How Man Utd lost its soul as well as its manager
The club's success in negotiating sponsorship deals only matters if the team performs on the field, writes Paul Hayward
Sacking a manager 10 months into a six-year contract is only one sign of vast cultural change at Manchester United. Another was Sir Alex Ferguson striding onto the Old Trafford pitch along an avenue of DHL flags to wave goodbye after 26 years in charge.
At a club less commercially motivated, Ferguson would have stepped onto a "clean" field, with nothing to distract the eye from the poignance of his retirement. In keeping with United's unashamed drive to accommodate corporate partners, the moment was commercialised as well as enshrined.
Soon after Ferguson gave way, United's marketing and social media departments turned hyperactive, as if the constraints that made the footballing side the beginning, the middle and end of everything had lifted.
David Moyes was dismissed first of all for footballing reasons: dire results and a dressing-room belief that he was not waving but drowning in the job.
His departure brings the club to arguably the biggest junction in their history.
What identity will United choose now? Who will make the biggest decisions? Will they join the superpower mainstream of pragmatism and three-year cycles or restructure the whole football operation while holding dear the Busby and Ferguson traditions?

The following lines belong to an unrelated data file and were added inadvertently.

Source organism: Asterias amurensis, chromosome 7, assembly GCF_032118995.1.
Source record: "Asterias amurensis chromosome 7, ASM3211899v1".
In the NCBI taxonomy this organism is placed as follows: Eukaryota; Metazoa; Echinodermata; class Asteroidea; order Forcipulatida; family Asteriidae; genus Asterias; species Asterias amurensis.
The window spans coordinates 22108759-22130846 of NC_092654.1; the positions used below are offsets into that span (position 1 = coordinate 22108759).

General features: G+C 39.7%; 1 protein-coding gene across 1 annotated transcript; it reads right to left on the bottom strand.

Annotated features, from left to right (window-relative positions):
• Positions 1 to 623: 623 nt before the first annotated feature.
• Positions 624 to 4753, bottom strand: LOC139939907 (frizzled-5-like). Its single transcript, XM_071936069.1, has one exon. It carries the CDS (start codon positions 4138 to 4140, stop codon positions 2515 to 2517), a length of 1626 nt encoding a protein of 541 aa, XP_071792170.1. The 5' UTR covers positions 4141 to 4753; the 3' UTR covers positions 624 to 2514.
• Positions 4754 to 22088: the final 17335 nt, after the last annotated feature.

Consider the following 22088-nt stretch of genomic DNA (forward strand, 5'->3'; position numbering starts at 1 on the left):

Thus the Glazer family, who impaled Moyes rather than give him a €180m transfer fund potentially to squander, have decided against another experiment in Giggs in favour of a guaranteed A-list trophy-farmer of the sort that will calm investors and service the Glazer debt.
Ed Woodward, the breezy and City-savvy executive vice-chairman who took over from David Gill in the main decision-making role, sees no contradiction between the rampant pursuit of commercial partnerships and the quality of the football team.
He sees United's vast network of tie-ups as complimentary to, and not distracting from, the business of winning battles with Manchester City, Chelsea and now Liverpool, not to mention Europe's heavyweights.
When Serbia's Eurobank signed a credit and debit card arrangement with the club, it joined Emirates NBD in the United Arab Emirates, Krungsri in Thailand and Maybank in Malaysia and Singapore, not to mention Mister Potato (official savoury snack partner) and Kansai (official paint partner). United are now a private mall of link-ups, with every human need covered: beer (Singha), cars (Chevrolet), spirits (Aperol Spritz) and gambling (Bwin). Even the Hong Kong Jockey Club has crept in there somehow.